Hawaiian Ecosystems at Risk project (HEAR)

Deroceras laeve
(Limacidae)

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Taxonomy & nomenclature Human health issues Distribution Full-text articles

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Deroceras laeve is native to the Holarctic. 


Taxonomy & nomenclature

Deroceras laeve information from ITIS
The Integrated Taxonomic Information System ITIS provides authoritative taxonomic information on Deroceras laeve, as well as other plants, animals, fungi, and microbes of North America and the world.


Human health issues

Distribution of Parmarion cf. martensi (Pulmonata: Helicarionidae), a new semi-slug pest on Hawaii Island, and its potential as a vector for human angiostrongyliasis View info about Adobe Acrobat PDF format
The semi-slug Parmarion cf. martensi Simroth, 1893, was first discovered on Oahu, Hawaii, in 1996 and then on the island of Hawaii in 2004. This species, which is probably native to Southeast Asia, is abundant in eastern Hawaii Island, reportedly displacing the Cuban slug, Veronicella cubensis (Pfeiffer, 1840), in some areas. A survey in July-August 2005 found P. cf. martensi primarily in the lower Puna area of Hawaii Island, with an isolated population in Kailua-Kona (western Hawaii Island). It is now established in commercial papaya plantations, and survey participants reported it as a pest of lettuce and papaya in home gardens. Survey respondents considered P. cf. martensi a pest also because of its tendency to climb on structures where it deposits its feces and because of its potential to transmit disease. Individuals of this species were found to carry large numbers of infective third-stage larvae of the nematode Angiostrongylus cantonensis (Chen, 1935), the causative agent of human angiostrongyliasis and the most common cause of human eosinophilic meningoencephalitis. Using a newly developed polymerase chain reaction test, 77.5% of P. cf. martensi collected at survey sites were found infected with A. cantonensis, compared with 24.3% of V. cubensis sampled from the same areas. The transmission potential of this species may be higher than that for other slugs and snails in Hawaii because of the high prevalence of infection, worm burdens, and its greater association with human habitations, increasing the possibility of human-mollusk interactions.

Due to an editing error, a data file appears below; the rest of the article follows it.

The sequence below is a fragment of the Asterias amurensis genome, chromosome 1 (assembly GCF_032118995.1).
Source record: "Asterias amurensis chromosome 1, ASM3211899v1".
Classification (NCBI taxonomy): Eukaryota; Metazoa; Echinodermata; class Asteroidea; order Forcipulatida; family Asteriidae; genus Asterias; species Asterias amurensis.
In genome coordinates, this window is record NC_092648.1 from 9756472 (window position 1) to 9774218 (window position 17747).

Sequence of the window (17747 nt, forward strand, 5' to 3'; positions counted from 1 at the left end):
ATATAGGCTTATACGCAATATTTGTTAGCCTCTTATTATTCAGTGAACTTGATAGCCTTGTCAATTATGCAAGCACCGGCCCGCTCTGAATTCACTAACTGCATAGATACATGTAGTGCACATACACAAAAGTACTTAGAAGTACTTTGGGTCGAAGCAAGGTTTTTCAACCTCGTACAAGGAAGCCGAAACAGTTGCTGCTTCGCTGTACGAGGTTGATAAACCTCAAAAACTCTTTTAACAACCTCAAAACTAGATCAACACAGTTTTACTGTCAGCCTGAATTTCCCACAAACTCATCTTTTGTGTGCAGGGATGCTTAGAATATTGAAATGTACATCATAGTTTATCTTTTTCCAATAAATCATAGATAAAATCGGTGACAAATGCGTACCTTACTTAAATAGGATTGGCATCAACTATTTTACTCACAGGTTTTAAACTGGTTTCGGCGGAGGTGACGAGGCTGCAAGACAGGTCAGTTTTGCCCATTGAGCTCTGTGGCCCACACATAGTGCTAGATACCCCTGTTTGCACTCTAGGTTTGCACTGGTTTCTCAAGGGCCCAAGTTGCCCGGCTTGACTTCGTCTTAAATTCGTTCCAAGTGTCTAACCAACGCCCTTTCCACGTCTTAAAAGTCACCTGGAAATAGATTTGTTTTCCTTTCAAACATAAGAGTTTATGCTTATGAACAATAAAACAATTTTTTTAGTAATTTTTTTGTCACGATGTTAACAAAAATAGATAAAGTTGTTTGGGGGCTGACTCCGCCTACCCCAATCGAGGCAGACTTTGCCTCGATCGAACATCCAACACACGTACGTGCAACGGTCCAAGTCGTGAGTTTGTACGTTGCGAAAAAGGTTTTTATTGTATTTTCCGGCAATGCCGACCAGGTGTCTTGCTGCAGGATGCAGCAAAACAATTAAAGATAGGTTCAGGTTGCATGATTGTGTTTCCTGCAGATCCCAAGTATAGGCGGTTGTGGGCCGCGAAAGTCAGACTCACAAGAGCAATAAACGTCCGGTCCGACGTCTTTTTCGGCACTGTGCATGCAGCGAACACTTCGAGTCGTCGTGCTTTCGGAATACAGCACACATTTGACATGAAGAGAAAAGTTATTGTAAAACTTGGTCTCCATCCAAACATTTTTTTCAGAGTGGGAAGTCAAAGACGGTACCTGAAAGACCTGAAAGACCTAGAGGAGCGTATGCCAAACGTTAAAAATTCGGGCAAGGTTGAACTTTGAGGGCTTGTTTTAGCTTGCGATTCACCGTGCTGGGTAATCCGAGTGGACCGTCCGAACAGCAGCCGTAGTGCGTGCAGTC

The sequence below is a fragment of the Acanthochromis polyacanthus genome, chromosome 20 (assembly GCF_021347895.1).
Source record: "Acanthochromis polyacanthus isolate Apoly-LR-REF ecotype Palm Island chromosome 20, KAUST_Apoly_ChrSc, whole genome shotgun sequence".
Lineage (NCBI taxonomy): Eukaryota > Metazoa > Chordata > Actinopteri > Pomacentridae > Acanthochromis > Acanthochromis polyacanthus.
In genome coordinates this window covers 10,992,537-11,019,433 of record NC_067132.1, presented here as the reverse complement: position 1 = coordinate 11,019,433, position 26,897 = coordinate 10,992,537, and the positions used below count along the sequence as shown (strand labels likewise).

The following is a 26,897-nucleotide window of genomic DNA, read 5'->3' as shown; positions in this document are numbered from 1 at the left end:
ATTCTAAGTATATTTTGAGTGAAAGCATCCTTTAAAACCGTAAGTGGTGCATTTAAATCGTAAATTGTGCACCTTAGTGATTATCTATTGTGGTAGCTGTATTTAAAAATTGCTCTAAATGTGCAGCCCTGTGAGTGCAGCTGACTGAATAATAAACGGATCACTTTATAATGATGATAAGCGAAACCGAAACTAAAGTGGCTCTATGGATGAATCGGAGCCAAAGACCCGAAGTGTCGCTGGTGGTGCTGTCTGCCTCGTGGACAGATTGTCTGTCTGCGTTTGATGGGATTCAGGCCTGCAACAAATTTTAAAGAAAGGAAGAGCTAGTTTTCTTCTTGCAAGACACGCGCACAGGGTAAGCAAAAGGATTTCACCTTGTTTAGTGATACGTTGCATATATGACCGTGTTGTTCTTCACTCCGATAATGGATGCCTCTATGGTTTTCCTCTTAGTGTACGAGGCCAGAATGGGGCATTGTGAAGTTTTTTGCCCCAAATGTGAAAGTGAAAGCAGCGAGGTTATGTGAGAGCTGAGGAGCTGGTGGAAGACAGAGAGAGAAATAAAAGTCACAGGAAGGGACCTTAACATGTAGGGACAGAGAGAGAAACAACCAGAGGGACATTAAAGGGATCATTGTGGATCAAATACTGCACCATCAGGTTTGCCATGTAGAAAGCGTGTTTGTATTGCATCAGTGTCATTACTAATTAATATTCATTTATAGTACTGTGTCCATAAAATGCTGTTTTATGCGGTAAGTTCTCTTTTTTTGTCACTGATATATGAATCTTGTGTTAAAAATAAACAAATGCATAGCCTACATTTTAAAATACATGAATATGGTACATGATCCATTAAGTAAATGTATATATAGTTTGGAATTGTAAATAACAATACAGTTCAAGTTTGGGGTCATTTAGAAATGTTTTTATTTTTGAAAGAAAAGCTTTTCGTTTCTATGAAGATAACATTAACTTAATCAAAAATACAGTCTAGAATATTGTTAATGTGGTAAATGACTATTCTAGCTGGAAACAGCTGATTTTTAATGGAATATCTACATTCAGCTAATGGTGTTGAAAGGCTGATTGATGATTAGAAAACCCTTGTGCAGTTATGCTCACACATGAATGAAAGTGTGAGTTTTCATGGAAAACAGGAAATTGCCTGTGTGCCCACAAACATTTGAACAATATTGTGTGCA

Distribution

Invasive species in the Pacific: A technical review and draft regional strategy (2000) View info about Adobe Acrobat PDF format
The status of invasive plants, vertebrates, arthropods, molluscs, and crustaceans, and options for a regional invasive species strategy for the South Pacific are presented in this series of articles from the South Pacific Regional Environment Programme, 2000.


Full-text articles

Invasive species in the Pacific: A technical review and draft regional strategy
South Pacific Regional Environmental Programme (SPREP). Sherley, Greg (ed.) . 2000. Invasive species in the Pacific: A technical review and draft regional strategy. Apia, Samoa: South Pacific Regional Environment Programme. ISBN: 982-04-0214-X.


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The Hawaiian Ecosystems at Risk (HEAR) project was historically funded by the Pacific Basin Information Node (PBIN) of the National Biological Information Infrastructure (NBII) through PIERC (USGS) with support from HCSU (UH Hilo). More details are available online. Pacific Basin Information Node (PBIN) National Biological Information Infrastructure (NBII)

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